This book explores how modern powers increasingly assert themselves not through traditional hard power, such as military and economic means, but through soft power.
Winder vividly portrays how countries leverage sports, education, music, food, and diplomacy to attract and influence others. I like how he writes with great clarity, wit and humour (the dry-British sort), offering a nuanced perspective of the evolving soft-power dynamics across the major powers.
What I Internalized
Soft Power is invisible but undeniably potent.
Take this story as an example.
After Oppenheimer delivered the atomic bombs, the American military brass drew up a target list of Japanese cities.
Japan’s ancient traditional capital- Kyoto topped the list, meaning it was the first city to be bombed by the ‘destroyer of worlds’.
But, in early June 1945, Secretary of War Henry Stimson persuaded then-President Truman to exercise his powers as Commander-in-Chief to circumvent the military and remove Kyoto from the list.
It was replaced by Nagasaki.
Journalists are fond of saying that an enchanting honeymoon opened Secretary Stimson’s eyes to the rich cultural heritage of Kyoto and, thus, gave him a soft spot for the city.
Expert historians posit that removing Kyoto would help America dull the postwar animosity of the Japanese.
Either way, the soft power of Kyoto saved its citizens and doomed those of Nagasaki.
Every country has a brand.
To build a brand, you need a compendium of fables. Fables are memorable stories laden with values.
The stories a country tells itself and acts out inform everyone else what the country is.
Do things that contradict your values, and you will weaken your brand, thereby reducing your ability to influence others.
For example, Zimbabwe is known to be famously corrupt and ill-governed. What was the tell-tale sign? The inaugural winner of the $100,000 Zimbabwe’s National Lottery prize was the President himself, Mr. Robert Mugabe.
- To understand a country’s soft power, look at its institutions.
- Soft power is not a zero-sum game, but a positive-sum game. It is not about dominating others, but about attracting them. It is not about imposing one’s will, but about sharing one’s vision.”
- The world is a “marketplace of ideas, and the most successful nations are those that can sell their stories to others.”
- America As The Cultural Contradiction. One may rail against ‘American Imperialism and Interventionism’ yet crave its products, movies and even its ‘dream’.
- China As The Authoritarian Contradiction. In the pandemic, both the vices and virtues of an authoritarian rule was in play. Without open politics, information about the COVID-pandemic did not spread fast enough. But, China's ability to self-isolate and manage the fall out of the pandemic also laid in it's central rule.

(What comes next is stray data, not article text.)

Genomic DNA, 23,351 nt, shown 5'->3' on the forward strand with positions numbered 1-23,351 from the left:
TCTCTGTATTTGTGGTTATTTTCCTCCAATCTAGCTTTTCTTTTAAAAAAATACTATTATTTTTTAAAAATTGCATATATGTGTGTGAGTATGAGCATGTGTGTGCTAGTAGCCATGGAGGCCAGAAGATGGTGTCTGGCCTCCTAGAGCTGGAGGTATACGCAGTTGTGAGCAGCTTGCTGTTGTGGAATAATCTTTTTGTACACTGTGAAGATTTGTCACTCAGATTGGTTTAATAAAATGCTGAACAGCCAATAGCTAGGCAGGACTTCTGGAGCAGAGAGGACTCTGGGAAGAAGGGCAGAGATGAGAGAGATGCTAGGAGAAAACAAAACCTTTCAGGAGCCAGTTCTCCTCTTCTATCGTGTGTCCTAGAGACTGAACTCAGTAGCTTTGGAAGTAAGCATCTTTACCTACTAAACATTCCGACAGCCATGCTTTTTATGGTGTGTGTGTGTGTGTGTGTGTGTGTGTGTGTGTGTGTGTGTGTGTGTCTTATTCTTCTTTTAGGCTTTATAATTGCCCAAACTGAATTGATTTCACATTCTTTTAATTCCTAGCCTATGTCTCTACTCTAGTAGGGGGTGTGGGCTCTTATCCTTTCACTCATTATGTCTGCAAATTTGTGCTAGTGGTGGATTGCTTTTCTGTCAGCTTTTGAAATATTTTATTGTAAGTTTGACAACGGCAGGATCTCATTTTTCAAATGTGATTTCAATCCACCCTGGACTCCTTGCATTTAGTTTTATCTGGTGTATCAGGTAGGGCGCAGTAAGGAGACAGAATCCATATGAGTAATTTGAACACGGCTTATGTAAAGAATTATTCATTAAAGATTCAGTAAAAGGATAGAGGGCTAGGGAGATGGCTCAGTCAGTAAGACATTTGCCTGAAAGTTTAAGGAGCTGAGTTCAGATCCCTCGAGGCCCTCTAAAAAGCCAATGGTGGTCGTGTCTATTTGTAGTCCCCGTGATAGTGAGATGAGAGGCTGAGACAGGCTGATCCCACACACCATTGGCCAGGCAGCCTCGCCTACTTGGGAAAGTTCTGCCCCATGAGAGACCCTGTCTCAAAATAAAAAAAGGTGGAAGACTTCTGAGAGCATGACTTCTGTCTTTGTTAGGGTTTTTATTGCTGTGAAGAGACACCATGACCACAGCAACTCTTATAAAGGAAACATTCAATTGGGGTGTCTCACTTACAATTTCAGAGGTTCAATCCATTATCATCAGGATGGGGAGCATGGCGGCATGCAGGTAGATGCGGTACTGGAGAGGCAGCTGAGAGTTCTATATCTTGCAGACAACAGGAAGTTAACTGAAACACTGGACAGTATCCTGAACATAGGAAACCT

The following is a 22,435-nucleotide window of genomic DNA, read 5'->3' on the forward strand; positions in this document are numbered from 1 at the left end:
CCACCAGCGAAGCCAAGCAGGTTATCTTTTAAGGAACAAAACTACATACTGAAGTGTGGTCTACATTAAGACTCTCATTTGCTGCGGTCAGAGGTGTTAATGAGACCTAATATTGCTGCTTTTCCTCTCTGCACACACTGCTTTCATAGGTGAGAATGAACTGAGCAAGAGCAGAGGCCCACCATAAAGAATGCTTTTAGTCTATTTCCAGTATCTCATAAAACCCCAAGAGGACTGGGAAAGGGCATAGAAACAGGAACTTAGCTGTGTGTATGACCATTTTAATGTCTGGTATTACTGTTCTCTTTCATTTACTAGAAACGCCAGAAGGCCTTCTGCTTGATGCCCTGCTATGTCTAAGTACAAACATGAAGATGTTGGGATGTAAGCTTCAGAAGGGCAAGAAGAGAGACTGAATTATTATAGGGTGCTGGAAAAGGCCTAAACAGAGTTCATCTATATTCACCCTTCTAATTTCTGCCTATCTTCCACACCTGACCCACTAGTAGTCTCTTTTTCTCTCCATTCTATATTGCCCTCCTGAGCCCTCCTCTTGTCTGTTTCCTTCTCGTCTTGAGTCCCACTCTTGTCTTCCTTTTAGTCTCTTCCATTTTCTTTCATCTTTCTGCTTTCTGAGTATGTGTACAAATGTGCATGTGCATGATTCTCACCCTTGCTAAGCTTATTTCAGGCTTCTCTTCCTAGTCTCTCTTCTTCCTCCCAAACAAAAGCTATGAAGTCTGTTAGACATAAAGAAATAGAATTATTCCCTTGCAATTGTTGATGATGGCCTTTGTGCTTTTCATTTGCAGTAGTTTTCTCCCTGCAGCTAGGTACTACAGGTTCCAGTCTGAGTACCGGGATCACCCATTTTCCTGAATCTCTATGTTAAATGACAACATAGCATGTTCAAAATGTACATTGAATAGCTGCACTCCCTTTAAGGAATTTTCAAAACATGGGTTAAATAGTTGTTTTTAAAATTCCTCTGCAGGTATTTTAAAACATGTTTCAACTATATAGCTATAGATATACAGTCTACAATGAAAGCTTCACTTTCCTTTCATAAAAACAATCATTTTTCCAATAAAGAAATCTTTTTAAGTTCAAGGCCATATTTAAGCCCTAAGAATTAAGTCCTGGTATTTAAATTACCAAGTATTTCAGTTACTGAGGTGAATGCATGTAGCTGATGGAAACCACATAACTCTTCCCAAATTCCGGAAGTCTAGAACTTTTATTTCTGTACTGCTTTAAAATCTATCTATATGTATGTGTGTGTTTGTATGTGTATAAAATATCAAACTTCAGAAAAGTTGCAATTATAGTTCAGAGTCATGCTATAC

- Metropolitan Catfishing. Paris Syndrome is the sense of extreme disappointment exhibited by tourists when visiting Paris, who feel that the city was not what they had expected. This might be the first soft-power illness.
- Countries that focus excessively on hard power will fail to wield it well. In being uncompromising, these countries will be alienated. Ironically, their hard power will become less effective. For example, as we are seeing now, Israel’s hardline stance on the Palestine question has neither won it friends nor influence in the world.
- Why we like Aussies. I suspect so many of us like Australians because they embody the spirit of being a good sport. They take no prisoners but always ‘have a beer afterwards with no hard feelings, mate.'
- India's Demographic Dividend. India's new enormous population is driving new industries as old ones. UN estimates that India will have the largest working population by 2030. And, it has a 'mighty nation in-exile' it can call upon (i,e the Indian diaspora). With most Indians speaking English, it's inevitable India will play a key role in shaping our global future.
- Why it's problematic to measure soft-power. Robert Winder in the epilogue, "I spent most of the time writing this book thinking about exactly how much, in practical terms, soft power weighed. It was elusive. But when I reached the end, I concluded that... it was too ambiguous and broad to be put in the scales in any simple way. It was not something solid that could be possessed or wielded (much to the frustration of governments). It was a process, a culture, a habit: the means to an end rather than the end itself."